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Another interesting one to review – shortlisted for the Man Booker Prize, this has been quite hot property locally as Alison is from Nottingham. I’ve been fortunate to hear her speak at a couple of writing events.

It’s very much a mood piece – melancholy and thoughtful, about the random and tragic concidences and connections between lost and lonely people. Futh, separated from his wife, takes a walking holiday in Germany to reflect on his life so far. Staying at the Hellehaus (Lighthouse) hotel, he is barely aware of landlady Ester, who subsumes her own sorrow in a series of casual sexual encounters with guests. Both locked into their own problems, drifting through their own lives like ghosts, neither foresees the tragic consequences that await them.

It’s a very introspective, psychological story, immensely sad yet understated. Moore’s prose is very deft and she gets inside both her characters’ psyches confidently. The ending made me wince, although so much is left unsaid, and she carries it off with subtlety and poignancy. I can see why this was a shortlisted novel, and can certainly foresee it making its way onto A-level reading lists. However it’s an odd one in that I can’t say I enjoyed it as such – it moved me, and will stay with me, but it left me with a sense of melancholy rather than satisfaction. I think she’s got the length of the novel exactly right – it’s long enough to fully express her characters and ideas, but not too long that they outstay their welcome. It’s definitely worth reading and I’ll look out for her work in the future, but I do feel the need for a rollicking adventure for my next read… Rating:***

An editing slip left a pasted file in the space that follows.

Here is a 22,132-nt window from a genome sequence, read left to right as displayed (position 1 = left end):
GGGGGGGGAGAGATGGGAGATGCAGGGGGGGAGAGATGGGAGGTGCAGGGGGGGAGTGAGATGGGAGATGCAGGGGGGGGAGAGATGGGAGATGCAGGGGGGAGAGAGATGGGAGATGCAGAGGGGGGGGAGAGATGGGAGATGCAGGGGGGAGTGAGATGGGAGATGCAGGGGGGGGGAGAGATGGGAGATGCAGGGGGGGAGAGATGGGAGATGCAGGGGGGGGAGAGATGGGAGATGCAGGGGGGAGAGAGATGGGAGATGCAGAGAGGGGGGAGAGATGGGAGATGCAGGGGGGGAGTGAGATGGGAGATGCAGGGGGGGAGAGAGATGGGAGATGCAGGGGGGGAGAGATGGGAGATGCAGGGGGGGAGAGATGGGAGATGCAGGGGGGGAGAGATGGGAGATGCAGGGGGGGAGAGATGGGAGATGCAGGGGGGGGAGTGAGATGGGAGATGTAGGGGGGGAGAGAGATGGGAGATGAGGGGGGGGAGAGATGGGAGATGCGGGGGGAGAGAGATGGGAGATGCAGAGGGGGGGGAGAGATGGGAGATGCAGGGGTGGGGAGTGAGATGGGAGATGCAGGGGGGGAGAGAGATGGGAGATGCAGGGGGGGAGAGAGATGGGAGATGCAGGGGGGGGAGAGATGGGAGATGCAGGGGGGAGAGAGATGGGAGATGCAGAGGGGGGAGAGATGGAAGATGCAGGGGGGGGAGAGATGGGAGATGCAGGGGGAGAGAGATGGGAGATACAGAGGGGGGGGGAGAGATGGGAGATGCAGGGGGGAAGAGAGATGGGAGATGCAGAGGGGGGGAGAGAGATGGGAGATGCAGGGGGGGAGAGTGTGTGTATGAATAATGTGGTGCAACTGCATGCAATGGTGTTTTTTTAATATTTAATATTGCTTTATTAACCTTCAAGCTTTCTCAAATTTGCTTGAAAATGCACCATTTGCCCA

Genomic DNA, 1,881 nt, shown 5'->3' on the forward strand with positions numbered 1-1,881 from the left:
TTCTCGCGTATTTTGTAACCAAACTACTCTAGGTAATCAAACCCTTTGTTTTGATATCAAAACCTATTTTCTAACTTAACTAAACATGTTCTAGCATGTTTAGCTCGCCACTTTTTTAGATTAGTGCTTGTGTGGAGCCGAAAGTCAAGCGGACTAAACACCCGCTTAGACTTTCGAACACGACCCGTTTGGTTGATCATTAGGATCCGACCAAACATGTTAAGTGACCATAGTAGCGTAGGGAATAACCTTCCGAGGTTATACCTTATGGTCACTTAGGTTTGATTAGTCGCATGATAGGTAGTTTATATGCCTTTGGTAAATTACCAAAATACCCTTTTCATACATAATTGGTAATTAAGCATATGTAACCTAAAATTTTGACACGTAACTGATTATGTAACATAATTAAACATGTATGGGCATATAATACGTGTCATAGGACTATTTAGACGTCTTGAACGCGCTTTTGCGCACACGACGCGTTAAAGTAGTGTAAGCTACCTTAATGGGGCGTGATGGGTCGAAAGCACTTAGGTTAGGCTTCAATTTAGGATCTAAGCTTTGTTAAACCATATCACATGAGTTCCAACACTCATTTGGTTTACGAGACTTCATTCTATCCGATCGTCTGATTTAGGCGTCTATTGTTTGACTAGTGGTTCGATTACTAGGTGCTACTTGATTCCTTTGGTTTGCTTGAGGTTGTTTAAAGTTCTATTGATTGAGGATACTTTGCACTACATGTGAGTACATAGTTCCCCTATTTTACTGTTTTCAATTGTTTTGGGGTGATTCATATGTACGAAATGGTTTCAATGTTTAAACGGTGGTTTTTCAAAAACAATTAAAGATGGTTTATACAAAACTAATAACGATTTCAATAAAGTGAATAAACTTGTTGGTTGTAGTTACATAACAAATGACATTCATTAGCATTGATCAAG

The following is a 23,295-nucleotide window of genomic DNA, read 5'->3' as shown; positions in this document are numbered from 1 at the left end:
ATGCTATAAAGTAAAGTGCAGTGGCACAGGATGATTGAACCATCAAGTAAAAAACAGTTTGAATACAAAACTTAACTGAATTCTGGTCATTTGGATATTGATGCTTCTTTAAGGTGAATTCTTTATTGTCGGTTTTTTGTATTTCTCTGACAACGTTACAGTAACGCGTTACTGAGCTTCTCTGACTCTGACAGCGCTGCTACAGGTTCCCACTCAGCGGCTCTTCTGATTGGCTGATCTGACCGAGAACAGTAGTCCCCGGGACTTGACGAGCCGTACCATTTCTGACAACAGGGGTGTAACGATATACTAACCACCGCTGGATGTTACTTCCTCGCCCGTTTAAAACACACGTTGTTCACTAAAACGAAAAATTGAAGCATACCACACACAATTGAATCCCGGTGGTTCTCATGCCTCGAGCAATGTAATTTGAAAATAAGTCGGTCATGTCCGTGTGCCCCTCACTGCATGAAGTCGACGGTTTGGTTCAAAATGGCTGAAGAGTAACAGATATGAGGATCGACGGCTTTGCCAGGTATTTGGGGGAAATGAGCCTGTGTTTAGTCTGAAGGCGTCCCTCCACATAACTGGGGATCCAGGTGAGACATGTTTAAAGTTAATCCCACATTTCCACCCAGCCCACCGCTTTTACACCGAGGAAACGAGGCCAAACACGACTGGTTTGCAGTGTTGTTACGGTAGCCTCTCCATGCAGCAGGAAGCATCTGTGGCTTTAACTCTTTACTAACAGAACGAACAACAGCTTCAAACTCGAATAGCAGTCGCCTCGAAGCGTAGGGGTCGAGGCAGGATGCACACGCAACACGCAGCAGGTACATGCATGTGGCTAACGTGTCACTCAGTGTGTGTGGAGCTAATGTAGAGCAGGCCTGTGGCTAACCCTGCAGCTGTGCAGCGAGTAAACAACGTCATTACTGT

Salt Publishing, 2012, ISBN 9781907773174

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